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Posts posted by 1outlaw

  1. I actually am ticked off that I bought some E0 premium to run in my hit-n-miss engine early last winter and ended up also using it in my snowblower. Near then end of the season I put some Stabil/E0 gas mix in it. Now the carb linkages are sticking, tacky green crap in the venturi, and it will not even try to fire unless I give it a shot of ether. I am going to have to tear down this carb and find the obstruction.

    Last dang time it will ever see E0---7 years on E10 without a single issue but one year on E0 is just like the old days of sticky crap in the bowels and passageways before E10. >:(

  2. GIO..it's a question I have wondered about as well everytime I started looking at used Chevy Volts..



    I think I posted something along those same lines when Chevy decided not to make the Volt E85 capable ...I wondered if it had anything to do with fuel (E85) sitting in the fuel tank for possibly months whle drivers stayed with in the 35 mile electric range







    I was more concerned with the phase separation possibility..


    A total non-issue with E85 in the tank Dan. Modern auto fuel systems are sealed AND E85 can absorb a ton more water than E10- thus taking nearly infinity to phase separate in a Volt tank. I also would park my 2wd S10 FFV for 5-6 months in the winter with E85 in it and it to this day still has the original fuel pump, composition sensor, fuel sender, and all other fuel components in it. Racer friends have stored E85 in sealed drums and 5 gal sealed plastic jugs for a year to insure full E85 summer blend so they do not affect carb settings- they do not leave it in open systems such as carbs and vented fuel cells however. The larger issue in the Volt is likely that the cold start cycles on E85 could have caused just a bit more emissions in that mode. The other issue is just that GM did not see a market clambering for E85 in such a fuel sipping car and would have just experienced more costs in emissions testing.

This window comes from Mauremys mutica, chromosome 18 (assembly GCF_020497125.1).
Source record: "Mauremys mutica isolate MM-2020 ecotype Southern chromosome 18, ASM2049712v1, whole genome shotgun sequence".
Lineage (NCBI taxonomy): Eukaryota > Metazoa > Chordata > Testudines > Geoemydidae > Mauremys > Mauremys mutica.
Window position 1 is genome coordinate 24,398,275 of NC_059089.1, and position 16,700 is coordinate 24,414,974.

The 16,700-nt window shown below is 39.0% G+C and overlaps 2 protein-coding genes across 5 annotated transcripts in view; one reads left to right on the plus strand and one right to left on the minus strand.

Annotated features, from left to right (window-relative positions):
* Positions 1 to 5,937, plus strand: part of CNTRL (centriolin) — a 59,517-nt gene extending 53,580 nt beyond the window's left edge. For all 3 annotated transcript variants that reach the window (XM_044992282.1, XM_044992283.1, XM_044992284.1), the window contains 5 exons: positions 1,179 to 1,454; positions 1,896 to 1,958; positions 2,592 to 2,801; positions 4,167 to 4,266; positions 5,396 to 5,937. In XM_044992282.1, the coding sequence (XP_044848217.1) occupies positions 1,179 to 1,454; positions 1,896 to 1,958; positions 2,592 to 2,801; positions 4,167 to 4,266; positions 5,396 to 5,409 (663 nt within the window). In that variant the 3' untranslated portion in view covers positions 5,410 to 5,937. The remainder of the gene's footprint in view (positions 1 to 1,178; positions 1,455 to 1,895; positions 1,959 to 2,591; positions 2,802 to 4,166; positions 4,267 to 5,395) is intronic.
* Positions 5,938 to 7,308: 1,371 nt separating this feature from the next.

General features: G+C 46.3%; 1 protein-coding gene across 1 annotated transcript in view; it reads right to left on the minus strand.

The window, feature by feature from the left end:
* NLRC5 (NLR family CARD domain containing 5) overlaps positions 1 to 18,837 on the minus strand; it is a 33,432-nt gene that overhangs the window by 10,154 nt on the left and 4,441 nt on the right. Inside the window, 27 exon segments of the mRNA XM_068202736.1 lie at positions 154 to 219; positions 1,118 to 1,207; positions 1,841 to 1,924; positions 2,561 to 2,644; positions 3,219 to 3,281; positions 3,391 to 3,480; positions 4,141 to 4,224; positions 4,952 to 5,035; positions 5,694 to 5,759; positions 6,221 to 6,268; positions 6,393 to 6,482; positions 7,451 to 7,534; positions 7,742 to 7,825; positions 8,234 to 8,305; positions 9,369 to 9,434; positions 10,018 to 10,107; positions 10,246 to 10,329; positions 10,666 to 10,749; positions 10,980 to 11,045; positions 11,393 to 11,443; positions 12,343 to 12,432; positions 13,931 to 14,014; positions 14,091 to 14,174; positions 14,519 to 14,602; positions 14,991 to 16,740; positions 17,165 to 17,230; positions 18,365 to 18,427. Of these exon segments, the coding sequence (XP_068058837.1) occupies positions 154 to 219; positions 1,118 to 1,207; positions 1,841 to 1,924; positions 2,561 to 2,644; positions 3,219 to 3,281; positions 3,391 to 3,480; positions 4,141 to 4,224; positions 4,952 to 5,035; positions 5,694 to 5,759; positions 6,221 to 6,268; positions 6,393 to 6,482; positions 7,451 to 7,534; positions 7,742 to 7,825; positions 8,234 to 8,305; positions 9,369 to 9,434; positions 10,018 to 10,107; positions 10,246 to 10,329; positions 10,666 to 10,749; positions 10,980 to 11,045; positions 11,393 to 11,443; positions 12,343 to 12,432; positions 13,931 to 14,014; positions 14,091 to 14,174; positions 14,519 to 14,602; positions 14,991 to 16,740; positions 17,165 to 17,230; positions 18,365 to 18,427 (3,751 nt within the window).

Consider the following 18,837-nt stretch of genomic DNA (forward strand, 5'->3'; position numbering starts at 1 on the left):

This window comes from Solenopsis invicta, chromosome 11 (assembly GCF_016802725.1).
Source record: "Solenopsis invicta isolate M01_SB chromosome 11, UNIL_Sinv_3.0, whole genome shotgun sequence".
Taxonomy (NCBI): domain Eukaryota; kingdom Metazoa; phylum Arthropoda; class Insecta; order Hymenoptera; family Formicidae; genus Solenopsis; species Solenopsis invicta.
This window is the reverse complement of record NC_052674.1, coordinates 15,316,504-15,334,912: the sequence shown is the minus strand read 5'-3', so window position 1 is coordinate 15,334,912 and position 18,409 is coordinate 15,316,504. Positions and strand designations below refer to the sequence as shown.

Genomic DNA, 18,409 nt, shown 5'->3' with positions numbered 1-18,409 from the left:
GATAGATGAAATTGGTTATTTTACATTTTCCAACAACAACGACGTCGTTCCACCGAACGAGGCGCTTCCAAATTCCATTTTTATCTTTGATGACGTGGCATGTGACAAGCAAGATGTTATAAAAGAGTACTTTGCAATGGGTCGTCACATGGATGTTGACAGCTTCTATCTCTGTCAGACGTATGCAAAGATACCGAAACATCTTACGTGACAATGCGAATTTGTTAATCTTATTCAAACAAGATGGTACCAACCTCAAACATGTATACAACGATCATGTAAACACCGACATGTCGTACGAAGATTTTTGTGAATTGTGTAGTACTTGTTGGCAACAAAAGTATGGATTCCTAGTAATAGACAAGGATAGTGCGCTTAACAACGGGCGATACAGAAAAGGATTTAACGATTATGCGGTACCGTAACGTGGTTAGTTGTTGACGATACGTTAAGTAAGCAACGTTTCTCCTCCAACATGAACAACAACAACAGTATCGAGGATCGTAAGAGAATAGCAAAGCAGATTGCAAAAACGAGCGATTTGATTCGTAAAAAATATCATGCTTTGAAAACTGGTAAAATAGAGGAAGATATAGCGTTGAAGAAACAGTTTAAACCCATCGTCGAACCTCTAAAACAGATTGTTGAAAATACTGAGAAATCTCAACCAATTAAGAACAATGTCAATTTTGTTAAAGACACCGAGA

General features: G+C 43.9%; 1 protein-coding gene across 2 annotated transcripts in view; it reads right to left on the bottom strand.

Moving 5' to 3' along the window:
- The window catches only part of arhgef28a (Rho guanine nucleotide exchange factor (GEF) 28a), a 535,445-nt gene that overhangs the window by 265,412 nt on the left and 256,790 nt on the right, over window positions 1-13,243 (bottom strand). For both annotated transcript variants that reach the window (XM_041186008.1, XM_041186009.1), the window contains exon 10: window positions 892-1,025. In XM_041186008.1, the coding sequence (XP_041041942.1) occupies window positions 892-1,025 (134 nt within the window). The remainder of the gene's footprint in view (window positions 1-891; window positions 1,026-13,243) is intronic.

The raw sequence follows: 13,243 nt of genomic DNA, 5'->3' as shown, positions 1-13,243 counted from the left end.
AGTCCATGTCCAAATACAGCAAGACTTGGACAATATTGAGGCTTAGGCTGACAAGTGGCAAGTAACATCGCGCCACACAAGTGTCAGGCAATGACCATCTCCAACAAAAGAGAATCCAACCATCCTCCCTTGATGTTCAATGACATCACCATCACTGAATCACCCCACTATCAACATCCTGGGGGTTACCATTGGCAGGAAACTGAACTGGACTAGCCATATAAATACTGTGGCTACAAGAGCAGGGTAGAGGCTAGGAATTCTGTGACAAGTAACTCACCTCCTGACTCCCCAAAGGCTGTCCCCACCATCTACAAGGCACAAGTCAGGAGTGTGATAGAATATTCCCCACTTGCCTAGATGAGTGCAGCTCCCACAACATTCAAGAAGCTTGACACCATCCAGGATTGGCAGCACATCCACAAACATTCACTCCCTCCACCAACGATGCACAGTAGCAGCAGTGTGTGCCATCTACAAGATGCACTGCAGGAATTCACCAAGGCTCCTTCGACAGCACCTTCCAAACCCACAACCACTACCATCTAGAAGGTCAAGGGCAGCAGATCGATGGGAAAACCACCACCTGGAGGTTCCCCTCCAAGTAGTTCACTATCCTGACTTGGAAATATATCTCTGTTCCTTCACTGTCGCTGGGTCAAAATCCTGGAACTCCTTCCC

3. I am a huge fan of strict no-till with it's benefits to water absorption and soil structure- saw the benefits at several farms this year in the drought. Also a huge fan of building organic matter- particularly in the low CEC soils we have here. All that said however- there are places, crops, and soil types where some organic matter can be harvested even to some agronomic benefit (if nutrients are replaced). One can go too far however- corn silage removal (takes 90% of OM) is very tough on clay soils particularly with conventional till and the soil compaction that always occurs with harvest equipment and trucks/heavy wagons.